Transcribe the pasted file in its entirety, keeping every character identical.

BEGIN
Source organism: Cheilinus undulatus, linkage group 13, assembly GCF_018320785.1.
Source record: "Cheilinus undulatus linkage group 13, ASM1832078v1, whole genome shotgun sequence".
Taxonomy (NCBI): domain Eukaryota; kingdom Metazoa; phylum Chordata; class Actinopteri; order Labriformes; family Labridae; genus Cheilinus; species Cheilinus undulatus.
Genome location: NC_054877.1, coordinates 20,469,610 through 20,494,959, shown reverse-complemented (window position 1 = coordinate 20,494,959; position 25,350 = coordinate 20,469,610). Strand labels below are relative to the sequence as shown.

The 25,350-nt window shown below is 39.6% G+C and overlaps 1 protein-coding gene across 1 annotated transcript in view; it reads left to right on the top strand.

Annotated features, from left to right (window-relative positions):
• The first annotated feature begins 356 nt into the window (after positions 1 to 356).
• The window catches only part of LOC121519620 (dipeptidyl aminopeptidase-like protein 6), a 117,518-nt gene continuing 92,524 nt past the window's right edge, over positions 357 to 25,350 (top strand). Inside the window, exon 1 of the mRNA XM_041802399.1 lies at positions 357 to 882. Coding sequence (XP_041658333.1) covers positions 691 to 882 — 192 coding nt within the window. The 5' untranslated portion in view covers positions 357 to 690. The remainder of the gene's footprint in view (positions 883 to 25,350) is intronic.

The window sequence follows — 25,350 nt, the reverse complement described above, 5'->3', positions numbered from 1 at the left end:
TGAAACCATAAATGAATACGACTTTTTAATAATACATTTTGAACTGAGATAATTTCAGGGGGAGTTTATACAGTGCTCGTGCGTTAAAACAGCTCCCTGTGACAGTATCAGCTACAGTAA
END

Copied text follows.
Source organism: Cheilinus undulatus, linkage group 13, assembly GCF_018320785.1.
Source record: "Cheilinus undulatus linkage group 13, ASM1832078v1, whole genome shotgun sequence".
Taxonomy (NCBI): domain Eukaryota; kingdom Metazoa; phylum Chordata; class Actinopteri; order Labriformes; family Labridae; genus Cheilinus; species Cheilinus undulatus.
Genome location: NC_054877.1, coordinates 20,469,610 through 20,494,959, shown reverse-complemented (window position 1 = coordinate 20,494,959; position 25,350 = coordinate 20,469,610). Strand labels below are relative to the sequence as shown.

The 25,350-nt window shown below is 39.6% G+C and overlaps 1 protein-coding gene across 1 annotated transcript in view; it reads left to right on the top strand.

Annotated features, from left to right (window-relative positions):
• The first annotated feature begins 356 nt into the window (after positions 1 to 356).
• The window catches only part of LOC121519620 (dipeptidyl aminopeptidase-like protein 6), a 117,518-nt gene continuing 92,524 nt past the window's right edge, over positions 357 to 25,350 (top strand). Inside the window, exon 1 of the mRNA XM_041802399.1 lies at positions 357 to 882. Coding sequence (XP_041658333.1) covers positions 691 to 882 — 192 coding nt within the window. The 5' untranslated portion in view covers positions 357 to 690. The remainder of the gene's footprint in view (positions 883 to 25,350) is intronic.

The window sequence follows — 25,350 nt, the reverse complement described above, 5'->3', positions numbered from 1 at the left end:
TGAAACCATAAATGAATACGACTTTTTAATAATACATTTTGAACTGAGATAATTTCAGGGGGAGTTTATACAGTGCTCGTGCGTTAAAACAGCTCCCTGTGACAGTATCAGCTACAGTAA